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Doctor Who: Meglos (Review)

To celebrate the fiftieth anniversary of the longest-running science-fiction show in the world, I’ll be taking weekly looks at some of my own personal favourite stories and arcs, from the old and new series, with a view to encapsulating the sublime, the clever and the fiendishly odd of the BBC’s Doctor Who.

Meglos originally aired in 1980.

To control the output, it will be necessary to increase the violence of the emissions.

Then you’ll be in danger yourself.

Well, hardly. I’m a Time Lord. Having lived in the future I can hardly die in the present.

That can’t be true. That’s a philosophical paradox.

No, it’s merely beyond your comprehension.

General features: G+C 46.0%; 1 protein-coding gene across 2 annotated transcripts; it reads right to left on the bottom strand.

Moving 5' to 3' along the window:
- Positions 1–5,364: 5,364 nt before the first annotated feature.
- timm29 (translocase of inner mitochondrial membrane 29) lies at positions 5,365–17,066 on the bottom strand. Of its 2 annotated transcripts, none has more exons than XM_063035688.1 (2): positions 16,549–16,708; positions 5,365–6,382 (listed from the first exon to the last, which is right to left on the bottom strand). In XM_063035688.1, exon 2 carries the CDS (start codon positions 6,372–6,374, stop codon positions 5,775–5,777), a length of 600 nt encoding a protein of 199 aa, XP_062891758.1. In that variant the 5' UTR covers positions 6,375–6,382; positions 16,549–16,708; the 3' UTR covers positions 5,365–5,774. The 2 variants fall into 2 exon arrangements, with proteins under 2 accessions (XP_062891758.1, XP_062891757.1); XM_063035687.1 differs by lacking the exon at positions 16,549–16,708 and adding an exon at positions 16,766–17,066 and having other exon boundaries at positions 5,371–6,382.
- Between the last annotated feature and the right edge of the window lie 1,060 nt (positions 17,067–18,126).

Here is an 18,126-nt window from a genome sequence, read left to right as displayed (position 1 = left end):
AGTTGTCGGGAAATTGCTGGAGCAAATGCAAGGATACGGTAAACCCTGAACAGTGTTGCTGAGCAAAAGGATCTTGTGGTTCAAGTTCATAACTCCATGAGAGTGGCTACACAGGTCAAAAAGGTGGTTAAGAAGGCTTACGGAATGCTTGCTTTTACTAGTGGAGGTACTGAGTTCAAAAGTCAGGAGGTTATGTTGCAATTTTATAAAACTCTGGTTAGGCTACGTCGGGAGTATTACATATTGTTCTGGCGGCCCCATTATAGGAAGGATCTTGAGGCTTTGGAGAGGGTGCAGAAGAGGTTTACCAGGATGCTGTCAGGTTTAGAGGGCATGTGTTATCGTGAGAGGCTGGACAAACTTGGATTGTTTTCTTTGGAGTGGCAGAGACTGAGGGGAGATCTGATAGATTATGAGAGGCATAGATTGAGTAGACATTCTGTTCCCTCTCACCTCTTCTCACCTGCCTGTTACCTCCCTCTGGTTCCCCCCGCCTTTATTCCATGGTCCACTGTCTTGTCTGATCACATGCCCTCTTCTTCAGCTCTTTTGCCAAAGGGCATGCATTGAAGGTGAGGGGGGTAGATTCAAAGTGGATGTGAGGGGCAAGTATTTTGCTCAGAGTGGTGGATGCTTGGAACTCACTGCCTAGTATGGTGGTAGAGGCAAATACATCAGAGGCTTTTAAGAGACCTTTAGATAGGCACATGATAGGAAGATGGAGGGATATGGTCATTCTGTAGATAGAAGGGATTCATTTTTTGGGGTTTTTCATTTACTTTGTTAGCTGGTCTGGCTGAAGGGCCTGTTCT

– Meglos and Deedrix get their “parody” on

Meglos is one of those stories that has undergone something of an alternative interpretation among Doctor Who fans. Much like The Web Planet went from “a brave attempt to realise a truly alien world” to a “complete and utter embarrassment”, Meglos has gone from “that episode where a talking cactus tries to take over the universe” to “that parody where a talking cactus tries to take over the universe.” In fairness, looking at the serial, it is very hard not to see Meglos as an intentional and subversive parody of a bad Doctor Who story, but I have to concede that it doesn’t stop the adventure from being a bad Doctor Who story itself.

Okay, not every review this week is going to open with a close-up of Tom Baker in distress...

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